GPhA Commends GAO Report on Vital Role of Generics in Lowering Costs
The Generic Pharmaceutical Association (GPhA) applauded a new report from the Government Accountability Office (GAO) highlighting the key role of generic medications in reducing US health care expenditures.
Use of generic medications has been a contributing factor in consistently slowing the growth of health care spending in the United States over the past decade. On average, the retail price of a generic drug is 75% lower than the retail price of a brand name drug, said the report.
“We are pleased to see the GAO emphasize the tremendous value brought by safe and effective generic medicines and we look forward to working with lawmakers in Washington and across the country as they consider policies to promote the use of these lifesaving medications,” said Ralph G. Neas, president and chief executive officer of GPhA.
Increased use of generic drugs can be attributed partly to the Hatch– Waxman Act. The legislation facilitated earlier and less costly market entry of generic drugs. When Hatch– Waxman was enacted in 1984, the generic utilization rate in the country was approximately 19%. Today it is approximately 78% and expected to grow further over the next few years as a number of blockbuster drugs come off patent, according to the GAO report.
The report also identified other factors that have influenced whether providers and consumers choose generic drugs. Third-party payers, for example, use strategies such as tiered copayments to encourage the use of less expensive drugs within a therapeutic class.
For a copy of the report, visit www.gao.gov/products/GAO-12-371R.
Study Examines Brand Versus Generic Drugs for Epilepsy
The substitution of brand name epilepsy drugs with generic equivalents has been the subject of an ongoing debate among clinicians, federal officials, and epilepsy patients. Given the high level of concern regarding different versions of antiepileptic drugs and reports of individuals experiencing seizures after switching medications, researchers reviewed 89 studies dating back to 1950.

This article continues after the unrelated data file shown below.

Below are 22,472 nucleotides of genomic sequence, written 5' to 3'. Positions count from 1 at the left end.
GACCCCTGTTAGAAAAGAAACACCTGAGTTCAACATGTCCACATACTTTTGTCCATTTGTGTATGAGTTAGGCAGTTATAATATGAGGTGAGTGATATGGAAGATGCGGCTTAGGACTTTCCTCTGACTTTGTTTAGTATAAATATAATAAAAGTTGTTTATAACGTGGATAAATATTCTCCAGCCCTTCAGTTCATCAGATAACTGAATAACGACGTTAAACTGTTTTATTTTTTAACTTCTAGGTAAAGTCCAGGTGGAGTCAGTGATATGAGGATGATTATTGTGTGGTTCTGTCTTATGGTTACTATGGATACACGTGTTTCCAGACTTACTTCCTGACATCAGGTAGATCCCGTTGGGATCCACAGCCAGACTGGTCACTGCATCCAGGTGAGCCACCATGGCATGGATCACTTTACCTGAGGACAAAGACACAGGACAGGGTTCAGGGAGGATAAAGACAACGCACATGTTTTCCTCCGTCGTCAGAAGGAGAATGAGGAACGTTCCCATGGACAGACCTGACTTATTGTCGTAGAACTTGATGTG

The comprehensive review by pharmacists and physicians at the University of Connecticut and Hartford Hospital showed that it is not the drugs themselves but the switching aspect that may be the issue. The results, published recently in Comparative Effectiveness Review, found that the efficacy, tolerability, and safety of brand name and generic antiepileptic drug therapies are virtually the same. However, switching from one form to another may result in patients having more hospitalizations and longer hospital stays.
“If you have epilepsy and want to start on an anti-epileptic drug, the evidence is compelling that it doesn’t matter if you use a brand name or a generic product. But, if you’re already using one version of the drug (whether generic or brand name), there may be concern if you switch to something else,” said researcher C. Michael White, PharmD.
Dr. White cautioned that the studies showing an increased risk of seizures and complications do not use the strongest study design and the results are far from definitive. “It is in cases like this where opinions are the strongest,” he said. “Should you act on worrisome but weak evidence, knowing the costs for patients and insurers will go up and make it logistically more difficult for the pharmacies, or do you wait for higher quality studies to come out before taking action? We wanted to share our findings so people can make informed decisions about their care.”
The FDA is currently funding 3 studies that will further evaluate the efficacy and safety of brand name and generic anti-epileptic medication. The Epilepsy Foundation of America and the American Epilepsy Society are also supporting studies regarding the issue.
Study Shows Generic Flu Drug Works with Brain Injuries
Results from a study reported in the New England Journal of Medicine showed that amantadine, an inexpensive generic first approved for the flu in the mid-1960s, may speed the recovery of patients with severe brain injuries caused by falls and car crashes.
The clue that amantadine may have other uses came a few years after its approval, when it appeared to improve Parkinson’s disease symptoms in nursing home patients. It is now commonly used to treat brain injuries, and the researchers felt it was important to determine if the drug was useful or harmful in this patient population.
Severely injured patients were randomly assigned to receive amantadine or placebo for 4 weeks. After 4 weeks, more patients in the amantadine group could give reliable “yes” and “no” answers, follow commands, or use a spoon or hairbrush. Far fewer patients who received amantadine remained in a vegetative state compared with the control group (17% vs 32%).
“This drug moved the needle in terms of speeding patient recovery, and that’s not been shown before. It really does provide hope for a population that is viewed in many places as hopeless,” said study coauthor Joseph Giacino, PhD. Although the study was short, and the effect on long-term outcome is unknown, he said the drug still has value even if it only hastens recovery.